I started adding gym suits to my collection purely by accident. Ten years or so ago I was trading some things with my favorite vintage shop when the owner pulled out a 1940s gym suit and insisted that I take it. I was a bit reluctant as I was trying to limit the focus of my acquiring. I now realize she knew me better than I knew myself.
Since then I’ve actively searched for gym suits, and now have sixteen in my collection dating from circa 1870 through the 1950s. Considering how women claim to have detested their gym suits, it is surprising how many survive. I’m pretty sure my 1970s version was destroyed decades ago!
I found my latest gym suit at the Liberty Antiques Festival back in April. I almost missed it, as it was folded in a stack of old linens. But something about the black serge caught my eye as I passed by. The lesson is, of course, to always look through unpromising stacks of linens.
I estimate this one to date from 1915 through 1920. The photo above is from an Aldrich & Aldrich catalog showing a 1920 gym suit from their inventory. Mine is a different company, E.R. Moore, but the styling is very similar, with the loose belt that contains the wide pleats that fall from a yoke at the shoulders.
E.R. Moore was founded in 1907, and made not only gym suits, but also academic gowns for graduations and other ceremonies. As far as I can tell, the gym suit production ended several decades ago, but gowns continued to be made at least until 2005. The year before there was a big kerfuffle at Harvard when it rained at graduation and the dye from the gowns ruined graduates’ clothing. The factory building is now loft apartments.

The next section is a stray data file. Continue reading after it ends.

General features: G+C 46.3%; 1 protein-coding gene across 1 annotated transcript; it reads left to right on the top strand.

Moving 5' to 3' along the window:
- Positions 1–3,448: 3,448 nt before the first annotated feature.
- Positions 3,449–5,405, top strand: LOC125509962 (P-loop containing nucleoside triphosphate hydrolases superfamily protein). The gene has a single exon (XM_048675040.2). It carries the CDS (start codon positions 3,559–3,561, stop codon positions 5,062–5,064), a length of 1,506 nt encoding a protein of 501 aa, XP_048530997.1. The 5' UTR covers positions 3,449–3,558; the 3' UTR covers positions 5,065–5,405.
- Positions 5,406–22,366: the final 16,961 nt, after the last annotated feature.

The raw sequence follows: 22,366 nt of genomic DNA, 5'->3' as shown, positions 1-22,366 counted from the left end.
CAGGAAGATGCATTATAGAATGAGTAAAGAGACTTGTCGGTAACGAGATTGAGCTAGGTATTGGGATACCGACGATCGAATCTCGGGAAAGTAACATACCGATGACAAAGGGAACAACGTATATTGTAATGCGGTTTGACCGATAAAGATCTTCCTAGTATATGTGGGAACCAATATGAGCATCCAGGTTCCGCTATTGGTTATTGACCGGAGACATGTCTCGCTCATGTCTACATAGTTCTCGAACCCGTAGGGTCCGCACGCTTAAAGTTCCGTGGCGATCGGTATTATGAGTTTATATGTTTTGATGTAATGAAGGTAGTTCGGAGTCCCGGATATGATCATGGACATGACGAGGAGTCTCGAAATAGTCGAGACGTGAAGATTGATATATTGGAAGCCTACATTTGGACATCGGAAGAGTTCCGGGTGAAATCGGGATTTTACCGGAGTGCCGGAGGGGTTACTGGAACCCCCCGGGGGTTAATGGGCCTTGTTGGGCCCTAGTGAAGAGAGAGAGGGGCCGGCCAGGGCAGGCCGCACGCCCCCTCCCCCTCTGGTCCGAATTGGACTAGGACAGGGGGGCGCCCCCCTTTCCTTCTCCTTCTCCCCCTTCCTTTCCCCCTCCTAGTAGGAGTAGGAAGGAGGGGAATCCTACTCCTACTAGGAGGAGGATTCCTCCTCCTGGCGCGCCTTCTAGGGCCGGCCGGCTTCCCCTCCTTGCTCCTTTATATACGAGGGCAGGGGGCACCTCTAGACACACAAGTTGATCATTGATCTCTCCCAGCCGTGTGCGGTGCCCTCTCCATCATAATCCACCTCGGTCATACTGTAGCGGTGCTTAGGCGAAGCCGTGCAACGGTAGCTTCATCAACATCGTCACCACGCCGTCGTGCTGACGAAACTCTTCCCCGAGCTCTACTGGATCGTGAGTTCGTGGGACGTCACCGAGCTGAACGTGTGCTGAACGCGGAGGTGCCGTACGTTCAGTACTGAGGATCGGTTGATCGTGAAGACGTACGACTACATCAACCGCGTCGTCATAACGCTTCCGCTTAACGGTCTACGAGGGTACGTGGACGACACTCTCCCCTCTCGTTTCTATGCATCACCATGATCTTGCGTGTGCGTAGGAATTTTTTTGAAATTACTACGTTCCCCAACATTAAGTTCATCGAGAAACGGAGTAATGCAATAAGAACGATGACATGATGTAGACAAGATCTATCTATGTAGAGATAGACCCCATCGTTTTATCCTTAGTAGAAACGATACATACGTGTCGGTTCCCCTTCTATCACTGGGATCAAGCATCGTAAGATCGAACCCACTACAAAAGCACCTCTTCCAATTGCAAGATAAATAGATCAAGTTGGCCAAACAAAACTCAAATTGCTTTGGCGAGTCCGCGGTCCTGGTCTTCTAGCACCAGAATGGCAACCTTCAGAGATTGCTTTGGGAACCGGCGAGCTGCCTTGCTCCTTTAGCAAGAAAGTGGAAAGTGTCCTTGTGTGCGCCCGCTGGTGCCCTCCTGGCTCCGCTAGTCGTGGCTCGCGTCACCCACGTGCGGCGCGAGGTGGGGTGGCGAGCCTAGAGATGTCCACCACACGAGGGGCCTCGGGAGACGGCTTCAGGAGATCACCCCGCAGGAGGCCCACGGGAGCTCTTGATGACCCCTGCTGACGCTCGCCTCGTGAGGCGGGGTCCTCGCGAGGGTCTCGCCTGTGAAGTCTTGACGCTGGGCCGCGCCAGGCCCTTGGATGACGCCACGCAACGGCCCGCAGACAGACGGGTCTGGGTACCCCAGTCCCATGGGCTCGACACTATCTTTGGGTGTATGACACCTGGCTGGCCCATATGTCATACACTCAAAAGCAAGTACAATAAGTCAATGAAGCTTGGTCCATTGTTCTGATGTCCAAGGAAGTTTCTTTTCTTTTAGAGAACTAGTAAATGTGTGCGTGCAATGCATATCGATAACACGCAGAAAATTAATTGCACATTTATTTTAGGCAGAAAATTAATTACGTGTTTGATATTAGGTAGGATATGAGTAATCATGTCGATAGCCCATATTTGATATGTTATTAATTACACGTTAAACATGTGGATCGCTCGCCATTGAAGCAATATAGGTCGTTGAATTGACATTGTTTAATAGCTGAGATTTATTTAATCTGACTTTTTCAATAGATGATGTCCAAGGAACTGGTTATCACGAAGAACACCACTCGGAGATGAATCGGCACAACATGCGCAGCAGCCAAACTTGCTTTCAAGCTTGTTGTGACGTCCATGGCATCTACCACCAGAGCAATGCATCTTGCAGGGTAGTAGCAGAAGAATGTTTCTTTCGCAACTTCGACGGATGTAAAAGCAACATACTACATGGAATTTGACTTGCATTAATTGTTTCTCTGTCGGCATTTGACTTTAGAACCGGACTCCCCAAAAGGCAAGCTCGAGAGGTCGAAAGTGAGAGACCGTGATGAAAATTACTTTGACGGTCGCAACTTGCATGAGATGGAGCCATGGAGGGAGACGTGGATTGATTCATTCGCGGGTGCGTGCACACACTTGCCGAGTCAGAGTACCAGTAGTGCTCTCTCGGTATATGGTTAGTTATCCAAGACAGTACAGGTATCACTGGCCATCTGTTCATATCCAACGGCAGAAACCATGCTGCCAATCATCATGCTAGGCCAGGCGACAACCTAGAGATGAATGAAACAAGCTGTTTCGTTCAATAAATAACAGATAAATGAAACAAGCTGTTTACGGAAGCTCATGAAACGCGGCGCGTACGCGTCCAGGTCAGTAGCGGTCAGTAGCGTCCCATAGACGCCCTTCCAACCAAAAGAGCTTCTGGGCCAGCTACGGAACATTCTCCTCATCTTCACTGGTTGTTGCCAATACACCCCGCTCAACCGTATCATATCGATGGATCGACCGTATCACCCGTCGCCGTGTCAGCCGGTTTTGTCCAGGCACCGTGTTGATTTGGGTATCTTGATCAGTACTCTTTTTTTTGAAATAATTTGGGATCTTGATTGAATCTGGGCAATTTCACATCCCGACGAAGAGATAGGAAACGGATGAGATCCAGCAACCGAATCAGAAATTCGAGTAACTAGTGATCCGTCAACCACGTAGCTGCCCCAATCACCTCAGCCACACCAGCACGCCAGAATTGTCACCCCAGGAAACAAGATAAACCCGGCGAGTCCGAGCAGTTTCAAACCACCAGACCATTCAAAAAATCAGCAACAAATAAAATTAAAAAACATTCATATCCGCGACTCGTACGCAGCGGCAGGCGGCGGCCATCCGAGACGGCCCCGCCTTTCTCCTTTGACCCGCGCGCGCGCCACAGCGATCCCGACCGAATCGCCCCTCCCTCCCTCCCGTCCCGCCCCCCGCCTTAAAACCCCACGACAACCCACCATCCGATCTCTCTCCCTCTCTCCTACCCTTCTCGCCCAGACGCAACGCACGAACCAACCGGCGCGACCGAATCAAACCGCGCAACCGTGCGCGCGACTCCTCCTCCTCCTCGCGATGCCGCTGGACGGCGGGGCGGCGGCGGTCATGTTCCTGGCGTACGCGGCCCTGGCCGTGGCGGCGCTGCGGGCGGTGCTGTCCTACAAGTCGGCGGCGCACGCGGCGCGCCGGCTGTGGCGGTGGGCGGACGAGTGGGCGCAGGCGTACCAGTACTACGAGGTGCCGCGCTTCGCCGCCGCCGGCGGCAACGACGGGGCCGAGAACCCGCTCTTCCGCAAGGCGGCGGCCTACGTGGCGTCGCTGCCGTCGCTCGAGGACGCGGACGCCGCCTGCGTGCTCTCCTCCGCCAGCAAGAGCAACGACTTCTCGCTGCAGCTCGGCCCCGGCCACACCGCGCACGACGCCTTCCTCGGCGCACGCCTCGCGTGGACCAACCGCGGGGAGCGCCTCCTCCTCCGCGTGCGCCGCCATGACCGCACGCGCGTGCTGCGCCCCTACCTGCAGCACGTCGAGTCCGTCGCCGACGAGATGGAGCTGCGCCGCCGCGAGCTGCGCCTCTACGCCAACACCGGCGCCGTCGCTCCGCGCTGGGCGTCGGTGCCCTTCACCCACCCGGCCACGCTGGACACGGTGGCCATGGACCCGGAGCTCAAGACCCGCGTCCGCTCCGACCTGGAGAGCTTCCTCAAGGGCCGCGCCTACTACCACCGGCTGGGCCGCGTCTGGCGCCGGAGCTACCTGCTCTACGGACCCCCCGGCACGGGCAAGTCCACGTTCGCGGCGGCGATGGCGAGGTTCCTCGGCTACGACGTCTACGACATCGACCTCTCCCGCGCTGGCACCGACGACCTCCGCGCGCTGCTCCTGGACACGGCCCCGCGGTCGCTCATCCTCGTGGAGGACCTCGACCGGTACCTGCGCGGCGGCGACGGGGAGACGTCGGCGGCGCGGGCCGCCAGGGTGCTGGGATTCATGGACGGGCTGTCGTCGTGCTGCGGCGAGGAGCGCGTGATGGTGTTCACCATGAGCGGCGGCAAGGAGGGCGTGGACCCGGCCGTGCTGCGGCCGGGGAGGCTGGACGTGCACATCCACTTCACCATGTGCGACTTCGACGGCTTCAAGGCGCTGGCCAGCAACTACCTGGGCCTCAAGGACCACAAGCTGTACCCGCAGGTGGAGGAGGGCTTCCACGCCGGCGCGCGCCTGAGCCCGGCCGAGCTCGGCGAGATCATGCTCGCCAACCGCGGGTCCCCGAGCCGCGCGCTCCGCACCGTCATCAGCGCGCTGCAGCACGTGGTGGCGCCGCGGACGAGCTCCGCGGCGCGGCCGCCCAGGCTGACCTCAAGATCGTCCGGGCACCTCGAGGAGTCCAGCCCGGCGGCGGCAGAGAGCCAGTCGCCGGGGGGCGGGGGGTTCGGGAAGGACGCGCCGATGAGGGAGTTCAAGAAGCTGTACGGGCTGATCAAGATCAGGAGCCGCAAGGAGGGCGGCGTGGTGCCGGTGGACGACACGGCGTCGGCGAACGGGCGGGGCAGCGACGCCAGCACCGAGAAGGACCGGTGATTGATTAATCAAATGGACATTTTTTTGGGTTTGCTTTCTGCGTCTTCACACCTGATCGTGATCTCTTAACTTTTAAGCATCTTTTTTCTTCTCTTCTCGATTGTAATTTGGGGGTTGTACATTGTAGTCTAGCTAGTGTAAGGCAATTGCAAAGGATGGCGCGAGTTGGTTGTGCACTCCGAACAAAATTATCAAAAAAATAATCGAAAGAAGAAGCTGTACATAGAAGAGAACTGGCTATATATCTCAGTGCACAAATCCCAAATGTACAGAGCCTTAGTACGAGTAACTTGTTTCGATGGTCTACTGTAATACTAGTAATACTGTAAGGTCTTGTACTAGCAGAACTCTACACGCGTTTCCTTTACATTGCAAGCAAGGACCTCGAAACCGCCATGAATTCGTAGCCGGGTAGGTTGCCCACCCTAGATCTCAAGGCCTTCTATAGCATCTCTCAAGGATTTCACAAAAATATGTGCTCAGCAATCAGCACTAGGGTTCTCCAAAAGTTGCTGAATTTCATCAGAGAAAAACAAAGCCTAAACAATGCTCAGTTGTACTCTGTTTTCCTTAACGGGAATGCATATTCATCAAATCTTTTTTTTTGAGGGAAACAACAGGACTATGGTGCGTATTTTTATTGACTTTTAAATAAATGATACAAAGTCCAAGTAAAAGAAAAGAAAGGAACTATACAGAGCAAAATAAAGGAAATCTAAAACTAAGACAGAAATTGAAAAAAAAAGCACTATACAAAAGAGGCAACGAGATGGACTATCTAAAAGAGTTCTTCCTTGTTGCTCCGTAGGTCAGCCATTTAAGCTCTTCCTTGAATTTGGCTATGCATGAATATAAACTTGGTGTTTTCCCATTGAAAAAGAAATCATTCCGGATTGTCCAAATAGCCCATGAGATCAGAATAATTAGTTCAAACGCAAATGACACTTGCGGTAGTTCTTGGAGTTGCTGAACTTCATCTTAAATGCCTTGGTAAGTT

One thing I especially love about this suit is that I know the name of the original owner. Not only is Virginia Hooper’s name sewn into the suit, but a note was attached as well.
I have not been able to identify Ms. Hooper, but the suit came from a consolidation estate company in Indian Trail, NC, which is in the Charlotte area. Along with the gym suit and linens, several boxes of high quality fabrics came from the estate. (And yes, I bought some of them as well.)
After looking at the Aldrich catalog, I’m thinking I should have photographed the belt buttoning at the back.
Without the belt you can see how roomy this gym suit is. No need for a corset here.
In my quest for more information about this particular suit, I turned to When the Girls Came Out to Play, by Patricia Campbell Warner, and I was rewarded with some nice details about this style of gym suit. It was designed around 1910 by Florence Bolton at Stanford University, and was based on the English gym slip, but with bloomers at the bottom. It was designed to be worn with a cotton blouse beneath. Practical though it was, this design proved to be unpopular as it was too far from mainstream fashion. Warner points out, however, that before long, most women’s fashions had a similar silhouette. Once again we see the influence of sports attire.